Exponential of jordan form involving distinct eigenvalues

  • Thread starter JamesGoh
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For a Jordan form (which is a direct sum of individual jordan blocks) that has distinct eigenvalues along the diagonal, how would the exponential of the Jordan form be calculated ?

As far as Im aware the formula for calculating the exponential of a jordan block can only involve one eigenvalue, so how would this work for the case of a matrix having distinct eigenvalues ?
 

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  • #2
quasar987
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If J is a jordan matrix with block diagonal B(λ1),...,B(λn), use the notation J=diag(B(λi)). Notice that Jk=diag(B(λi)k). By definition,

[tex]e^J=\sum_{k=0}^{\infty}\frac{J^k}{k!}=\sum_{k=0}^{\infty}\frac{\mathrm{diag}(B(\lambda_i)^k)}{k!}= \mathrm{diag} \left( \sum_{k=0}^{\infty}\frac{B( \lambda_i)^k}{k!}\right)=\mathrm{diag}(e^{B( \lambda_i)})[/tex]

More generally, the exponential of a block diagonal matrix is the block diagonal matrix of exponentials.
 
  • #3
HallsofIvy
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To take a simple example,
[tex]\begin{bmatrix}1 & 1 & 0 & 0 \\ 0 & 1 & 0 & 0 \\ 0 & 0 & 2 & 1 \\ 0 & 0 & 0 & 2\end{bmatrix}[/tex]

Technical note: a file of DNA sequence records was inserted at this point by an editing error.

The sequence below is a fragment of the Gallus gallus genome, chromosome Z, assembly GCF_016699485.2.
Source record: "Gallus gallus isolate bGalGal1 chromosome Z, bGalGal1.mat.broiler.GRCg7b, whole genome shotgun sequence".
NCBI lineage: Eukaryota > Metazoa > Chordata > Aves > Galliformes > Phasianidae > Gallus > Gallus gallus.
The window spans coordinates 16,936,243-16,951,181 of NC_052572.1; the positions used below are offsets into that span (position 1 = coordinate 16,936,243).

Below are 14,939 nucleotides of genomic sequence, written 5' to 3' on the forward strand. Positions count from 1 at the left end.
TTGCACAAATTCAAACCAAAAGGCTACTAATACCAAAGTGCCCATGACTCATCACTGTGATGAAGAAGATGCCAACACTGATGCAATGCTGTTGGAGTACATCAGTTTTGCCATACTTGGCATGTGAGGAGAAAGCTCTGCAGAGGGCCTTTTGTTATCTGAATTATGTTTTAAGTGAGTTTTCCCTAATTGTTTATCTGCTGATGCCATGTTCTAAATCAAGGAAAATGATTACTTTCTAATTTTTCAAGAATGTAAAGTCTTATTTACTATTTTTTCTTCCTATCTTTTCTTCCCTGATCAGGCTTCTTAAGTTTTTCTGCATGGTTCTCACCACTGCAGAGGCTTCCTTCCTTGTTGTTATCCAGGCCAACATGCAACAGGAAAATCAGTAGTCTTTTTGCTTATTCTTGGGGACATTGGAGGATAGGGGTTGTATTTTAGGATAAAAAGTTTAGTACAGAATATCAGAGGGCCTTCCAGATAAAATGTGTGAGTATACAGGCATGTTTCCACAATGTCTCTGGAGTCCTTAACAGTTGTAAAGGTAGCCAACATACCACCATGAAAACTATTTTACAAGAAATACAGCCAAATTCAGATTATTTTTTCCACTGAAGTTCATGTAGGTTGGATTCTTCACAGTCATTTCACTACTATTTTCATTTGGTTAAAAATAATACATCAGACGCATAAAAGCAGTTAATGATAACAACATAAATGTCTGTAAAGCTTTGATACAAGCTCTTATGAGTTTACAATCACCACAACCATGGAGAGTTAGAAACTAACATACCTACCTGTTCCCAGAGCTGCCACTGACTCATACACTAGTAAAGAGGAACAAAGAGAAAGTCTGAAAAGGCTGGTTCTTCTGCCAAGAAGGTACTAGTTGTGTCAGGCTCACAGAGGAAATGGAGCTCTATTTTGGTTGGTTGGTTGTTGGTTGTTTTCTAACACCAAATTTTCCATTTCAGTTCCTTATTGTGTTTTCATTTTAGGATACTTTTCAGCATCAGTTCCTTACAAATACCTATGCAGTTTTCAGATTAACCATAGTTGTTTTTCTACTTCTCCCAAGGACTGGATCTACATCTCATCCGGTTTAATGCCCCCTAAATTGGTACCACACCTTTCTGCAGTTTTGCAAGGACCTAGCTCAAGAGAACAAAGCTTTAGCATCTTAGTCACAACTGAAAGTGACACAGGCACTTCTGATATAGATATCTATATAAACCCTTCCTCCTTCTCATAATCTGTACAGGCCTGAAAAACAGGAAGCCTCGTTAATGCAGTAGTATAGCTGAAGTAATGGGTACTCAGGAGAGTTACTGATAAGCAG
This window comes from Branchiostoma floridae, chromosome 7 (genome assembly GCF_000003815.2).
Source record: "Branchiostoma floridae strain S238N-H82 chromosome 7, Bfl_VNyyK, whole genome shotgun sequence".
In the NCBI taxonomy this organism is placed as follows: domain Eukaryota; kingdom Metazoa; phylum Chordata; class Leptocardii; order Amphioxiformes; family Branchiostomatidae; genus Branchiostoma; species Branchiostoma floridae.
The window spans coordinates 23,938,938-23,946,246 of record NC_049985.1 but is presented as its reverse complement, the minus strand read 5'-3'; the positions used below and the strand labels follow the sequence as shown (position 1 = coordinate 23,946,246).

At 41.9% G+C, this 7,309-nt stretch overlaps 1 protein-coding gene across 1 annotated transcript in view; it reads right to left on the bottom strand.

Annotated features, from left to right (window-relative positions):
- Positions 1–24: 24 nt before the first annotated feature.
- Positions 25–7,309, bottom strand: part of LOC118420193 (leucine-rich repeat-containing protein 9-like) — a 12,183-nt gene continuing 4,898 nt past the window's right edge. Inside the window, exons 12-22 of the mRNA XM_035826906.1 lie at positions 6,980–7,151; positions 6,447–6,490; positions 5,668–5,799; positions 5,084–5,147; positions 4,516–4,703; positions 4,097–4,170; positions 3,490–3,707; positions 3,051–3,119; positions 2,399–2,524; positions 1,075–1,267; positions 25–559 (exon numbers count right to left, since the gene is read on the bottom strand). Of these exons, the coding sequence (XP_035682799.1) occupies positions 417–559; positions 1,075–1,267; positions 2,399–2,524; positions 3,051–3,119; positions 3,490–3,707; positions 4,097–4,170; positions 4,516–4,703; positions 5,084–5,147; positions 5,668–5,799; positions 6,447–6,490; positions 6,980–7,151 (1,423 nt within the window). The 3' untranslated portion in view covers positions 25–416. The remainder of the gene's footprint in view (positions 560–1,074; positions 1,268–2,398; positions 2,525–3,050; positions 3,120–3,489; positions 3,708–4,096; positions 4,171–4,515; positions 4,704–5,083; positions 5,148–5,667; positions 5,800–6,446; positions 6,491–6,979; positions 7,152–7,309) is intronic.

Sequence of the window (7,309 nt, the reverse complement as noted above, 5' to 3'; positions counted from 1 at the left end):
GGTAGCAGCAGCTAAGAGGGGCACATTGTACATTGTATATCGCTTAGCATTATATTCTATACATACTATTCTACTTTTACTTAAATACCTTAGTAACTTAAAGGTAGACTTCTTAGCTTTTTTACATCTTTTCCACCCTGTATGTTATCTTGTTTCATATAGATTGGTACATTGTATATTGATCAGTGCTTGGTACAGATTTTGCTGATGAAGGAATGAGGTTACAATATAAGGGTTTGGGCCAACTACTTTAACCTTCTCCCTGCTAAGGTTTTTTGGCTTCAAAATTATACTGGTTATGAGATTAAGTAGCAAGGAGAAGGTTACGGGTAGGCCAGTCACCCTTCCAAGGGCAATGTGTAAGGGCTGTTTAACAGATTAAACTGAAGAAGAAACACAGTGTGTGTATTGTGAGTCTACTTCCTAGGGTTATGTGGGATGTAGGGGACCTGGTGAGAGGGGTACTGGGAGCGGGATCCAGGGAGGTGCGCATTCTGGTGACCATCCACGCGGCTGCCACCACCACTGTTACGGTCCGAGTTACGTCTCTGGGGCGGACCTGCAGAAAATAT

is a Jordan matrix for a matrix having eigenvalues 1 and 2 (each with geometric multiplicity 2).
You can think of it as made of the two "elementary" Jordan matrices
[tex]\begin{bmatrix}1 & 1 \\ 0 & 1\end{bmatrix}[/tex]
and
[tex]\begin{bmatrix} 2 & 1 \\ 0 & 2\end{bmatrix}[/tex]

The exponential of the first is, of course,
[tex]\begin{bmatrix}e & e \\ 0 & e\end{bmatrix}[/tex]
and of the second
[tex]\begin{bmatrix}e^2 & e^2 \\ 0 & e^2\end{bmatrix}[/tex]
so it should be no surprise that the exponential of the original matrix is
[tex]\begin{bmatrix}e & e & 0 & 0 \\ 0 & e & 0 & 0 \\ 0 & 0 & e^2 & e^2 \\ 0 & 0 & 0 & e^2\end{bmatrix}[/tex]
 
  • #4
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I thought that you can only produce an exponential of a matrix if it's in diagaonalisable form only ?

How did you get the top right terms of both the individual Jordan matrices to be exponents ?
 
  • #5
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I thought that you can only produce an exponential of a matrix if it's in diagaonalisable form only ?

How did you get the top right terms of both the individual Jordan matrices to be exponents ?
Not at all, finding the exponential of a Jordan canonical form is easy.
Indeed, in the Jordan canonical form, we are dealing with matrices of the form D+N, where D is diagonal and where N is nilpotent. If we have that DN=ND, then we have that

[tex]e^{D+N}=e^De^N[/tex]

The exponential of D can be easily find since it is diagonal. The exponential of N is also easy. Indeed, we know that [itex]N^k=0[/itex] for a certain k, so

[tex]e^N=I+N+\frac{N^2}{2}+...+\frac{N^{k-1}}{(k-1)!}[/tex]

which is a finite sum!!

In the case [tex]A=\begin{pmatrix} 1 & 1\\ 0 & 1 \end{pmatrix}=\begin{pmatrix} 1 & 0\\ 0 & 1 \end{pmatrix}+\begin{pmatrix} 0 & 1\\ 0 & 0 \end{pmatrix}=D+N[/tex]

We see that

[tex]e^D=\begin{pmatrix} e & 0\\ 0 & e \end{pmatrix}[/tex]

Furthermore, we know that [itex]N^2=0[/itex], so

[tex]e^N=I+N=\begin{pmatrix} 1 & 1\\ 0 & 1 \end{pmatrix}[/tex]

We get that

[tex]e^A=e^De^N=\begin{pmatrix} e & 0\\ 0 & e \end{pmatrix}\begin{pmatrix} 1 & 1\\ 0 & 1 \end{pmatrix}=\begin{pmatrix} e & e\\ 0 & e \end{pmatrix}[/tex]
 

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